The Maryland State Department of Education (MSDE) is directing teachers to incorporate lessons about gender identity to kindergartners, and says that teachers in the state are not required to inform parents should a child express a desire to socially transition.
According to the MDSE health education guidelines, “gender identity and expression” should be introduced to pre-K students in order for them to learn to “recognize and respect that people express themselves in many different ways,” and to understand “intergenerational” relationships.
Content related to gender identity gradually increases according to grade level, and by grade 6 students are expected to “define sex assigned at birth, gender identity, and gender expression”.
Parents are not given a choice as to whether their children will be taught about gender identity in pre-K and kindergarten. The curricula framework states, “Opt-out is permitted for family life and human sexuality education starting in grade 4.”
In addition, the MDSE information disclosure guidelines assert that there are neither state nor federal laws requiring school personnel to disclose a student’s self-declared gender identity or status to the child’s parents. Teachers are also expected to comply with student’s wishes to be referred to as the opposite sex.
The guidelines state, “Address every student by a name and pronoun that corresponds to the student’s gender identity. Privately ask students how they want to be addressed in class and whether this will be different when in correspondence to the home or at conferences with the student’s parents or guardians.”
A presentation for Harford County teachers on LGBT instruction obtained through a Maryland Public Information Act request depicts possible scenarios teachers may encounter in which they are encouraged to withhold information from parents, as first reported by The National Desk.
“So for this scenario… a student has shared with you that they are currently transitioning. They also reveal to you that their parent does not know. You may be unsure if they are supportive of this transition or not. What you could say is, ‘Thank you for letting me know. Is there anything that I can do to support you?’” one of the presenters said.
“And just like the question regarding the roster, you can say back, ‘When I communicate with your parent or guardian, what name and pronouns would you like me to use?’”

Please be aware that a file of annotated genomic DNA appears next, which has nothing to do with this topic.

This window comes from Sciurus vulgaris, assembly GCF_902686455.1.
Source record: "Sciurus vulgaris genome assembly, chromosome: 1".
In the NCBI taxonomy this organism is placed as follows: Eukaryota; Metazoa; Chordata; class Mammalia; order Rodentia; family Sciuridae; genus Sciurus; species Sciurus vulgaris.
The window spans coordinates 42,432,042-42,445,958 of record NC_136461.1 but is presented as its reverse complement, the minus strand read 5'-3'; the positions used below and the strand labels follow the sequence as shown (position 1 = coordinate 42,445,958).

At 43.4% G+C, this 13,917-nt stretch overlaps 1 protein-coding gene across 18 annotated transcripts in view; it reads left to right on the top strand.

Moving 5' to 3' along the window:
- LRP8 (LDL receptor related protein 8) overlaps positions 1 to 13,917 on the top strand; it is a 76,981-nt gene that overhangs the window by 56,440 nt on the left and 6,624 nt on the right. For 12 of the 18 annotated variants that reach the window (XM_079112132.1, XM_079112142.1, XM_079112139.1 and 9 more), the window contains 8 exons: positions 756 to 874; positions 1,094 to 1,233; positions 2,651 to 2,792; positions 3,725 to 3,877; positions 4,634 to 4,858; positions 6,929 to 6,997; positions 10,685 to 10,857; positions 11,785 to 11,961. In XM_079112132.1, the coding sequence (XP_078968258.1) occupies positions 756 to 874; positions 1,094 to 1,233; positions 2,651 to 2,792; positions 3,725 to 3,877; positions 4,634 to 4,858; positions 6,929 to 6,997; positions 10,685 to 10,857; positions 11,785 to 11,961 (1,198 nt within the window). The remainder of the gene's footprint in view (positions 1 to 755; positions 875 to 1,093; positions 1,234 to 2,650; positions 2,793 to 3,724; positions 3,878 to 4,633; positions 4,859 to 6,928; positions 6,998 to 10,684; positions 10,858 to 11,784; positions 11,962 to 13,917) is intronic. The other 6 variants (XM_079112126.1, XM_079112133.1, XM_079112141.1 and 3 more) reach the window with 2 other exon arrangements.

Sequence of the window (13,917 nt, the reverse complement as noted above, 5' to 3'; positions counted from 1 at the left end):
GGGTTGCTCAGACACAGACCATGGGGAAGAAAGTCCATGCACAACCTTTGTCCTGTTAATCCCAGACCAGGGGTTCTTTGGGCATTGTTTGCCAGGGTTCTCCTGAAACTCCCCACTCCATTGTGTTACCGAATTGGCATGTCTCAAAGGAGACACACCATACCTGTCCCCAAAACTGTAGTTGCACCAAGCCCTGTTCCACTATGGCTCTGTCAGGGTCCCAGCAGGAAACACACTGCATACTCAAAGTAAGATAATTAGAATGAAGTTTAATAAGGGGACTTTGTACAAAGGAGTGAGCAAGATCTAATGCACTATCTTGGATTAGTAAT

Legal representative for conservative group The Heritage Foundation, Sarah Perry, has emphasized that “parents have a constitutional right to raise and educate their children how they see fit.”
“Children are not wards of the state. They are to be parented in such a way that the parents are primary authority until the age of emancipation on things like education, health and welfare,” she told TND.
In March, LA County mother Abigail Martinez accused her school of encouraging her daughter to transition while failing to properly address her depression, ultimately leading to the girl’s suicide.
In a statement sent to the Daily Mail, LA County agreed that they “aggressively pursued the implementation of inclusive, gender-affirming laws, policies and supportive services for LGBTQ+ youth,” but blamed the student’s death on “higher rates of suicide” among young people who identify as transgender.
Two statistics that are commonly used by transactivists as evidence of an increased suicidality correlated with a declared gender identity are 41, or even 48, percent of young transgender people have attempted suicide.
However, the authors of the study responsible for the 41% figure have admitted their research was flawed. According to the authors, the questionnaire included “only a single item about suicidal behavior that asked, ‘Have you ever attempted suicide?’ with dichotomized responses of Yes/No. Researchers have found that using this question alone in surveys can inflate the percentage of affirmative responses.” The survey also did not account for any mental health conditions.
The 48% figure originated with a survey by mental health charity PACE that has been thoroughly discredited. Due to its sample size of just 27 self-selected people, the UK’s Independent Press Standards Organisation (IPSO) issued a statement cautioning that journalists who repeat the statistic are distorting the truth as it “highlights potential editorial standards issues relating [to] accuracy”.
Similarly, the MDSE disclosure guidance cites suicidality as its reasoning for withholding information from parents. A 2011 report from the National Center for Transgender Equality and the National Gay and Lesbian Task Force is sourced, though its sample size is limited to 132 respondents.
Moreover, research has shown that suicide contagion can occur through exposure to suggestion through media reports of suicide resulting in increased ideation and related behaviors.
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